Thoughts and Quotes
-- While Mickey is a continuing threat to the Donovan family, this episode shows a somewhat different side to him when he encounters a woman at a spa and finds out that Sean has paid for her; he takes her home with him after sweet-talking her. Unfortunately, things make a turn for the worse after he takes a joke of hers the wrong way and pulls a gun on her. Oh, and he also completely forgets about it being Bridget's birthday.
-- Abby: "I took her to a therapist, Ray. She was sexually abused." It is interesting to see how Ray is threatened by this action, thinking that it is his responsibility to fix everything and that Bridget had no need to go to a therapist.
-- After being confronted by Frances, who's been hit by her husband, Terry makes things clear to her whe he says, "I'm not a side man." She tells him that she does not understand what he means by the side man reference, but her claim seems pretty unbelievable to me. It is absurd that she would expect him to keep seeing her in that situation, giving him no respect at all.
-- After he finishes beating Frances' husband, Terry offers a very honest and significant statement when saying "I'm sorry, okay. I didn't know she was married, but you don't hit a lady." Props to Terry for sticking up for Frances, even if he was just the guy she was hooking up with on the side. While he comes from a violent family, at least he knows how to treat a woman and he's learned to take care of the ones that they are close to.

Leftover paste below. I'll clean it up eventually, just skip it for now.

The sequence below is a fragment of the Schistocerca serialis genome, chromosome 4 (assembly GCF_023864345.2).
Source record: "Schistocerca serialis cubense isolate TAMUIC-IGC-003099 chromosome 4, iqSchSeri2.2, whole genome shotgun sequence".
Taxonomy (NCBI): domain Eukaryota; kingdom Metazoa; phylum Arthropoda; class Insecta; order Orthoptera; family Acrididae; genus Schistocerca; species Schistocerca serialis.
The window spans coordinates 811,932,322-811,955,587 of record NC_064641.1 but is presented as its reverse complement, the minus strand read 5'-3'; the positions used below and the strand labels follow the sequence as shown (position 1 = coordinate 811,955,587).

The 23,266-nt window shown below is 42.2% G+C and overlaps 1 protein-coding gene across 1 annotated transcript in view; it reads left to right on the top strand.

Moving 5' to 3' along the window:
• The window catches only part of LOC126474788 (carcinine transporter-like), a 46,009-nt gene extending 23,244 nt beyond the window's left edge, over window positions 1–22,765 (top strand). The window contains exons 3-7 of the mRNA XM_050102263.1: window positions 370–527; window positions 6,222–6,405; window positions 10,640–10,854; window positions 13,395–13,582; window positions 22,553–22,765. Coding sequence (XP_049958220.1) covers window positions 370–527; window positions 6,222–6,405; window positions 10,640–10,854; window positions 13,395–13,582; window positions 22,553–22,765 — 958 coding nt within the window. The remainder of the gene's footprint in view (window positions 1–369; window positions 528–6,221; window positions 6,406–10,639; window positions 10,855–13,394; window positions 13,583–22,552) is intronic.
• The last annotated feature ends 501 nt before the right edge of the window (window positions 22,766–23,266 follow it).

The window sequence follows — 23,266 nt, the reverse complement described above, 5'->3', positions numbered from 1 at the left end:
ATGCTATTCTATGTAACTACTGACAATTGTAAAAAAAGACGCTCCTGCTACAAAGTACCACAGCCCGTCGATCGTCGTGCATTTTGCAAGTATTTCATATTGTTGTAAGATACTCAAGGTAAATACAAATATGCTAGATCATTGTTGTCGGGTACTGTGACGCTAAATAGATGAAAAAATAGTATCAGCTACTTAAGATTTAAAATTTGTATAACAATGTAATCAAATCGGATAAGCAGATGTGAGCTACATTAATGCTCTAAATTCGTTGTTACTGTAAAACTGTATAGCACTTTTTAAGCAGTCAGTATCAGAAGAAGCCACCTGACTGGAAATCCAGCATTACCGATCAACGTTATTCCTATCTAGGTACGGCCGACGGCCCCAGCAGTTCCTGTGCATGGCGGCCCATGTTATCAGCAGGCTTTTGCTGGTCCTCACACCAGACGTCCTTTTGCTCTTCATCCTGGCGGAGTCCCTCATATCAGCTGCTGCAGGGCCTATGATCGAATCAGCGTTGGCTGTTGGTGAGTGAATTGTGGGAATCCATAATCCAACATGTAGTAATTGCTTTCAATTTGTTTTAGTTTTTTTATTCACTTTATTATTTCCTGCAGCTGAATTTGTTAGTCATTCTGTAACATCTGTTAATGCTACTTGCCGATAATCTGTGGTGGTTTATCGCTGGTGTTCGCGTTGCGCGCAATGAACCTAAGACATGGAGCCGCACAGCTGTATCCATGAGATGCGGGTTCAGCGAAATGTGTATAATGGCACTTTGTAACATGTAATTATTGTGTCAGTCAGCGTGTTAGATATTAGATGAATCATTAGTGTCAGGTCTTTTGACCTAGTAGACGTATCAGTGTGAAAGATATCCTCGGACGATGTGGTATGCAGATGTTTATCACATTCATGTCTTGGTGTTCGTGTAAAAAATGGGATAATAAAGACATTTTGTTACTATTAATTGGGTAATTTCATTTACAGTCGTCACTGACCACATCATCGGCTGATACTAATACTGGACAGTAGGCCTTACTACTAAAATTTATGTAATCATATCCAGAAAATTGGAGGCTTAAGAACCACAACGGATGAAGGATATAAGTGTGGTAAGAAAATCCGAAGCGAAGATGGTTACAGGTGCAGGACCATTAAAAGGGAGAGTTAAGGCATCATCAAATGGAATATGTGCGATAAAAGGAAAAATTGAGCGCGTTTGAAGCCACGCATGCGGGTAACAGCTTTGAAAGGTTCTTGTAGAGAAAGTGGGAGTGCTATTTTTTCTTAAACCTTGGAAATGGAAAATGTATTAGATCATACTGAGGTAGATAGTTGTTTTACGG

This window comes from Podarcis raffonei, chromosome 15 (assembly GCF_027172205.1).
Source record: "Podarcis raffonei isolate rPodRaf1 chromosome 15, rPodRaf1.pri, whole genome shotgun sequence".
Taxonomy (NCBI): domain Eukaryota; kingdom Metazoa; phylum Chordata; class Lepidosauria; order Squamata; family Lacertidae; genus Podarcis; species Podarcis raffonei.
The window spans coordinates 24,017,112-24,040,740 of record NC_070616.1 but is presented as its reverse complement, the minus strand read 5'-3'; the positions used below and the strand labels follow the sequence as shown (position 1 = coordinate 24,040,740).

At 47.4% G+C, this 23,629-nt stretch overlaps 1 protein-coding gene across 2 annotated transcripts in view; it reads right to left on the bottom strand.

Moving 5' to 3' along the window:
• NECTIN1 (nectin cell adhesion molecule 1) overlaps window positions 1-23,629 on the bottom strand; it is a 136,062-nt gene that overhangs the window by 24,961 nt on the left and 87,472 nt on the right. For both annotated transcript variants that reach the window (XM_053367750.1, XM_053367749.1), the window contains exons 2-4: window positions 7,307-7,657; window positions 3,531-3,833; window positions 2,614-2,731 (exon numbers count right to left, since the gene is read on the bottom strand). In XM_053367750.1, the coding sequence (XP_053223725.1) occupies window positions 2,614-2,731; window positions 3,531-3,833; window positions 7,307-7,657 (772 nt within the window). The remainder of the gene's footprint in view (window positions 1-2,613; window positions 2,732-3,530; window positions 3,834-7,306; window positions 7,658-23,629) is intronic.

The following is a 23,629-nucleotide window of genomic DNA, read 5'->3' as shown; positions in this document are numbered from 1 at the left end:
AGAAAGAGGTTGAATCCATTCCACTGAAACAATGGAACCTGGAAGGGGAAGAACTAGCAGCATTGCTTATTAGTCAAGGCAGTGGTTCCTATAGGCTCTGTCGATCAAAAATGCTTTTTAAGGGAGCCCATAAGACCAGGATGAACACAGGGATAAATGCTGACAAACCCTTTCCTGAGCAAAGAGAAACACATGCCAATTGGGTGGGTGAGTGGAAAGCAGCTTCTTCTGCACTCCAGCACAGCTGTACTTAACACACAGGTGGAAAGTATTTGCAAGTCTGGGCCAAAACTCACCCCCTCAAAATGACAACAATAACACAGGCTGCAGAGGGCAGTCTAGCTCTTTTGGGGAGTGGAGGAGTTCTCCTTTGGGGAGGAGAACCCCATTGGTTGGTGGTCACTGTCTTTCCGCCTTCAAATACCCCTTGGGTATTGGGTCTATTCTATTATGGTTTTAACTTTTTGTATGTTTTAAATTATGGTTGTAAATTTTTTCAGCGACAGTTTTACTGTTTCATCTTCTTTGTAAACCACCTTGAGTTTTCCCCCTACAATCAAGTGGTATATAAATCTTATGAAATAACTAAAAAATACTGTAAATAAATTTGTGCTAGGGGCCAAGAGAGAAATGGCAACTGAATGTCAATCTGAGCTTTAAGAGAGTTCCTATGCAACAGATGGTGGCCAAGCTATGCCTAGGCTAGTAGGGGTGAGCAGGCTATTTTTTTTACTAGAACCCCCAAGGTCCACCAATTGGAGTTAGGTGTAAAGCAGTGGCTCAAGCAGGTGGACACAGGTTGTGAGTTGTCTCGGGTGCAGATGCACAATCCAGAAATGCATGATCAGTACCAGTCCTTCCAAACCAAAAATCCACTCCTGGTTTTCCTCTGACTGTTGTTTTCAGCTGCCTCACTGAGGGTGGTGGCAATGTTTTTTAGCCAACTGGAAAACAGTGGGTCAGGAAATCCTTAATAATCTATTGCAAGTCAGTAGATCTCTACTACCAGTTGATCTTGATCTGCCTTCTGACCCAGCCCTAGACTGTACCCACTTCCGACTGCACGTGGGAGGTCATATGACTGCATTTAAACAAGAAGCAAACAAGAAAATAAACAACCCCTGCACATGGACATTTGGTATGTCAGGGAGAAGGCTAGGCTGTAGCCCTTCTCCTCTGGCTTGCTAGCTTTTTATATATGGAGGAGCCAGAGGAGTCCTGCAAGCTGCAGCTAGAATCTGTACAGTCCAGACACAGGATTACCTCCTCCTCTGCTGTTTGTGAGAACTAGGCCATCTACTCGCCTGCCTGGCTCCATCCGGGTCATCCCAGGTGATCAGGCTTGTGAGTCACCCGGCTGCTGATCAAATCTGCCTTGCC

-- A rare funny line comes from Ray after he tazes the man who took advantage of Bunchy: "Tie him up. I'm going to go get some coffee." After he comes back, the torture begins...
-- Upon bringing the woman he met back to Bunchy's abandoned house, Mickey says to her "Do you know how to twerk? We'll get to that." He tries to show that he is up on the times, awkwardly talking about inappropriate new dances moves, while she obviously has no idea what he is talking about. I'd almost rather seeing him acting violent than acting so odd and demeaning towards some poor woman.
-- Marvin: "I'm like black Obi-Wan. Strike me down, I'll come back two times stronger." Yeah, sure...he says this to Bridget after Ray dropped him off in the projects the night before. Nice Star Wars reference, but I don't understand where Marvin gets off being cocky in this situation.